There are two main types of skin cancer: melanoma and non-melanoma skin cancer. BCC,also know as ‘rodent ulcer’ is a non-melanoma skin cancer, and is the most common type of all skin cancer in the UK.
What causes basal cell carcinoma?
The commonest cause is too much exposure to ultraviolet (UV) light from the sun or from sun beds. Basal cell carcinomas can occur anywhere on your body, but are most common on areas that are exposed to the sun, such as your face, head, neck and ears.
Basal cell carcinomas mainly affect fair skinned adults and are more common in men than women. Those with the highest risk of developing a basal cell carcinoma are fair skin people who have had a lot of exposure to the sun.
What are the symptoms of basal cell carcinomas?
Most basal cell carcinomas are painless. People often first become aware of them as a scab that bleeds occasionally and does not heal completely but thy can also have a lumpy or ‘pearly’ appearance. If left alone or neglected they can eventually erode the skin causing an ulcer – hence the name “rodent ulcer”.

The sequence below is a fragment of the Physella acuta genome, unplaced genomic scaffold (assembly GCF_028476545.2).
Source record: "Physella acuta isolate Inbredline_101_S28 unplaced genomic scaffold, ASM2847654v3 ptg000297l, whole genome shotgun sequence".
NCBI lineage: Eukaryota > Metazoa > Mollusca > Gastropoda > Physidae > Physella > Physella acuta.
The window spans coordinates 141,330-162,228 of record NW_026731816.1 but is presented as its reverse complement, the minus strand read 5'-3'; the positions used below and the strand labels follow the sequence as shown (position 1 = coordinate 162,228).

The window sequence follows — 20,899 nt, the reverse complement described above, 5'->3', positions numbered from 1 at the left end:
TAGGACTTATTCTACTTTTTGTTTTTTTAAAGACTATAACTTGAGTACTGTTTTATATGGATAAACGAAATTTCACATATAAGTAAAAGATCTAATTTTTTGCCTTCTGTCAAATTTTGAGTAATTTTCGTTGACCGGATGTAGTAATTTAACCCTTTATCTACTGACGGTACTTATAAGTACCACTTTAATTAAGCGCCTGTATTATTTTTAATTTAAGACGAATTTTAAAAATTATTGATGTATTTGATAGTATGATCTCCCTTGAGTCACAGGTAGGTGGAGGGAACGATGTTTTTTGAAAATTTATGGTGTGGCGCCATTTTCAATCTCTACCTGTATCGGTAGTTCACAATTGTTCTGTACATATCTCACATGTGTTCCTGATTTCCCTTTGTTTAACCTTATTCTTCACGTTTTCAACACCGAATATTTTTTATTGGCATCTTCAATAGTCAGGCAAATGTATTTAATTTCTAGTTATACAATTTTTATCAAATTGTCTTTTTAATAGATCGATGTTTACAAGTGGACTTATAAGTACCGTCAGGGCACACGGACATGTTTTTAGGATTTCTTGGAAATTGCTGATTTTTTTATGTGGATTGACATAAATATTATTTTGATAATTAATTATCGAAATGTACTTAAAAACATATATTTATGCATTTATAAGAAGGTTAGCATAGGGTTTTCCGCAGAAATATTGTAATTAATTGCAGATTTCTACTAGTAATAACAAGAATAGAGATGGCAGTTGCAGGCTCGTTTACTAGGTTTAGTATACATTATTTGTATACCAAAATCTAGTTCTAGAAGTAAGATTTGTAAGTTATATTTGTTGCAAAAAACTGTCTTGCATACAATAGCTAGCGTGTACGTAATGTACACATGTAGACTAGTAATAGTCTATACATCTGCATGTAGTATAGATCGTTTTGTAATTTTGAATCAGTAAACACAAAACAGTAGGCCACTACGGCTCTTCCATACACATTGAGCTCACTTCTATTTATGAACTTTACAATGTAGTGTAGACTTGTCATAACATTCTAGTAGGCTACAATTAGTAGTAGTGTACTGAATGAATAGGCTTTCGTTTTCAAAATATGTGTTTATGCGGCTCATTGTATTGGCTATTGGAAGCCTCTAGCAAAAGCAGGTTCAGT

How will my basal cell carcinoma be diagnosed?
Mr Abood will often be able to make the diagnosis from its appearance on close examination. If further investigation is necessary a small area of the abnormal skin (a incisional biopsy) or all of the lesion (an excision biopsy) may be cut out and examined under the microscope. You will be given a local anaesthetic beforehand to numb the skin.
Can basal cell carcinomas be cured?
Yes, basal cell carcinomas can be cured in almost every case, although treatment becomes complicated if they have been neglected for a very long time, or if they are in an awkward place - such as near the eye, nose or ear. Seldom, if ever, do they spread to other parts of the body.